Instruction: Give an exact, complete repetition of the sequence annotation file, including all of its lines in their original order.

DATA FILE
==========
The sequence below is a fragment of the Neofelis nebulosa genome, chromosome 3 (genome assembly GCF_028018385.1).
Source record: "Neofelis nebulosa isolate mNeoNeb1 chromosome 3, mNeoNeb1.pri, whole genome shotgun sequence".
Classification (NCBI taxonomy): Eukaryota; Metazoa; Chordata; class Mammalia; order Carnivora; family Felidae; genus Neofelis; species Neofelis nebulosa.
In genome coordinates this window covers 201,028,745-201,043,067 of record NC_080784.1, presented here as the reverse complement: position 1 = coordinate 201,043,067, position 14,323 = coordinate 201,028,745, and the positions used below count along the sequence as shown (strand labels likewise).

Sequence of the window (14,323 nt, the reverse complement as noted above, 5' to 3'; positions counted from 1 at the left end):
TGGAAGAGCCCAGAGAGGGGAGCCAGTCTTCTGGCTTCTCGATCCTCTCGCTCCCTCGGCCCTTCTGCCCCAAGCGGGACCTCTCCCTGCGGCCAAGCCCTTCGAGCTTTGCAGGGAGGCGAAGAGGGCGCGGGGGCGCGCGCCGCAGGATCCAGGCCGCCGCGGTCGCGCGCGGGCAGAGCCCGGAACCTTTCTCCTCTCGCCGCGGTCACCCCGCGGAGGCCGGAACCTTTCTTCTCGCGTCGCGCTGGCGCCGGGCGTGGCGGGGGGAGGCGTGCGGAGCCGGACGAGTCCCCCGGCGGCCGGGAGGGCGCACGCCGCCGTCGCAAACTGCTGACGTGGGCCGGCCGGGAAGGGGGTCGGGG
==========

The sequence below is a fragment of the Neofelis nebulosa genome, chromosome 3 (genome assembly GCF_028018385.1).
Source record: "Neofelis nebulosa isolate mNeoNeb1 chromosome 3, mNeoNeb1.pri, whole genome shotgun sequence".
Classification (NCBI taxonomy): Eukaryota; Metazoa; Chordata; class Mammalia; order Carnivora; family Felidae; genus Neofelis; species Neofelis nebulosa.
In genome coordinates this window covers 201,028,745-201,043,067 of record NC_080784.1, presented here as the reverse complement: position 1 = coordinate 201,043,067, position 14,323 = coordinate 201,028,745, and the positions used below count along the sequence as shown (strand labels likewise).

Sequence of the window (14,323 nt, the reverse complement as noted above, 5' to 3'; positions counted from 1 at the left end):
TGGAAGAGCCCAGAGAGGGGAGCCAGTCTTCTGGCTTCTCGATCCTCTCGCTCCCTCGGCCCTTCTGCCCCAAGCGGGACCTCTCCCTGCGGCCAAGCCCTTCGAGCTTTGCAGGGAGGCGAAGAGGGCGCGGGGGCGCGCGCCGCAGGATCCAGGCCGCCGCGGTCGCGCGCGGGCAGAGCCCGGAACCTTTCTCCTCTCGCCGCGGTCACCCCGCGGAGGCCGGAACCTTTCTTCTCGCGTCGCGCTGGCGCCGGGCGTGGCGGGGGGAGGCGTGCGGAGCCGGACGAGTCCCCCGGCGGCCGGGAGGGCGCACGCCGCCGTCGCAAACTGCTGACGTGGGCCGGCCGGGAAGGGGGTCGGGG